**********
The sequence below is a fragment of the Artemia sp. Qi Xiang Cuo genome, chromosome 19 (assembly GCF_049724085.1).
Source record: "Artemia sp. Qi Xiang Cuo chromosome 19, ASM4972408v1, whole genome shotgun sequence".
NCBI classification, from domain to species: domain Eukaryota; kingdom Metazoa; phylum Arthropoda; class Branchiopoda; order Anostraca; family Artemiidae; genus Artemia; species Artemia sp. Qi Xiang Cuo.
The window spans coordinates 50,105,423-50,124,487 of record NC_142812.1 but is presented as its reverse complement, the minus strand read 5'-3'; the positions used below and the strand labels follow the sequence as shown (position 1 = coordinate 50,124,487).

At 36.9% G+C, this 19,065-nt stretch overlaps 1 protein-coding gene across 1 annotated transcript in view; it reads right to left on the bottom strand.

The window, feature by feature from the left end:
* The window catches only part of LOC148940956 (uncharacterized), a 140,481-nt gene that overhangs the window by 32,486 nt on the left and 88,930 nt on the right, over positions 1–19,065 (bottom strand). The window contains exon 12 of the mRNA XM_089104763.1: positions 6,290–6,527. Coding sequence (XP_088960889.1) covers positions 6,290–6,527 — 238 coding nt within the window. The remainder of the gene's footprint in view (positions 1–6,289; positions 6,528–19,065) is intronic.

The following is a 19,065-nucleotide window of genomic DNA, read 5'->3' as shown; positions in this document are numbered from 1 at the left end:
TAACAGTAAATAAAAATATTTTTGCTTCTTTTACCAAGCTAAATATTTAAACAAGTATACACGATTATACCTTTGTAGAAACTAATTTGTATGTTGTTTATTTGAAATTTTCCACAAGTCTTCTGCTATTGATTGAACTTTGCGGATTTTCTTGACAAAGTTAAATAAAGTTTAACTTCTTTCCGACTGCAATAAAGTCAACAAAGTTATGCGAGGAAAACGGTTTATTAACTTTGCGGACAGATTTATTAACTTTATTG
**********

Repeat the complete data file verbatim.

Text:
The sequence below is a fragment of the Artemia sp. Qi Xiang Cuo genome, chromosome 19 (assembly GCF_049724085.1).
Source record: "Artemia sp. Qi Xiang Cuo chromosome 19, ASM4972408v1, whole genome shotgun sequence".
NCBI classification, from domain to species: domain Eukaryota; kingdom Metazoa; phylum Arthropoda; class Branchiopoda; order Anostraca; family Artemiidae; genus Artemia; species Artemia sp. Qi Xiang Cuo.
The window spans coordinates 50,105,423-50,124,487 of record NC_142812.1 but is presented as its reverse complement, the minus strand read 5'-3'; the positions used below and the strand labels follow the sequence as shown (position 1 = coordinate 50,124,487).

At 36.9% G+C, this 19,065-nt stretch overlaps 1 protein-coding gene across 1 annotated transcript in view; it reads right to left on the bottom strand.

The window, feature by feature from the left end:
* The window catches only part of LOC148940956 (uncharacterized), a 140,481-nt gene that overhangs the window by 32,486 nt on the left and 88,930 nt on the right, over positions 1–19,065 (bottom strand). The window contains exon 12 of the mRNA XM_089104763.1: positions 6,290–6,527. Coding sequence (XP_088960889.1) covers positions 6,290–6,527 — 238 coding nt within the window. The remainder of the gene's footprint in view (positions 1–6,289; positions 6,528–19,065) is intronic.

The following is a 19,065-nucleotide window of genomic DNA, read 5'->3' as shown; positions in this document are numbered from 1 at the left end:
TAACAGTAAATAAAAATATTTTTGCTTCTTTTACCAAGCTAAATATTTAAACAAGTATACACGATTATACCTTTGTAGAAACTAATTTGTATGTTGTTTATTTGAAATTTTCCACAAGTCTTCTGCTATTGATTGAACTTTGCGGATTTTCTTGACAAAGTTAAATAAAGTTTAACTTCTTTCCGACTGCAATAAAGTCAACAAAGTTATGCGAGGAAAACGGTTTATTAACTTTGCGGACAGATTTATTAACTTTATTG